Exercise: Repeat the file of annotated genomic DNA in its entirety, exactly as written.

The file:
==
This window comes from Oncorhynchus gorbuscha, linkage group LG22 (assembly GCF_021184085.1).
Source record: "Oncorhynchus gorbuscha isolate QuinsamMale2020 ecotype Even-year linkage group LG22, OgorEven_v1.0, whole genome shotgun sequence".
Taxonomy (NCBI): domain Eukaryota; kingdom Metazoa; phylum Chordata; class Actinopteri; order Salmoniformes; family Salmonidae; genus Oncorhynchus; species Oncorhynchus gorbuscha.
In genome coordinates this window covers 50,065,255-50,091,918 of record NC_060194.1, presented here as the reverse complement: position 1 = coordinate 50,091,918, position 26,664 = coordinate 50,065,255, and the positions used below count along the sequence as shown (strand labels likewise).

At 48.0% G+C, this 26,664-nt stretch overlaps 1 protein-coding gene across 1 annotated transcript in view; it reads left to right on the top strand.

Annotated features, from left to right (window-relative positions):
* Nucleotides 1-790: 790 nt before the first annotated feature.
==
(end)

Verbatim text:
This window comes from Oncorhynchus gorbuscha, linkage group LG22 (assembly GCF_021184085.1).
Source record: "Oncorhynchus gorbuscha isolate QuinsamMale2020 ecotype Even-year linkage group LG22, OgorEven_v1.0, whole genome shotgun sequence".
Taxonomy (NCBI): domain Eukaryota; kingdom Metazoa; phylum Chordata; class Actinopteri; order Salmoniformes; family Salmonidae; genus Oncorhynchus; species Oncorhynchus gorbuscha.
In genome coordinates this window covers 50,065,255-50,091,918 of record NC_060194.1, presented here as the reverse complement: position 1 = coordinate 50,091,918, position 26,664 = coordinate 50,065,255, and the positions used below count along the sequence as shown (strand labels likewise).

At 48.0% G+C, this 26,664-nt stretch overlaps 1 protein-coding gene across 1 annotated transcript in view; it reads left to right on the top strand.

Annotated features, from left to right (window-relative positions):
* Nucleotides 1-790: 790 nt before the first annotated feature.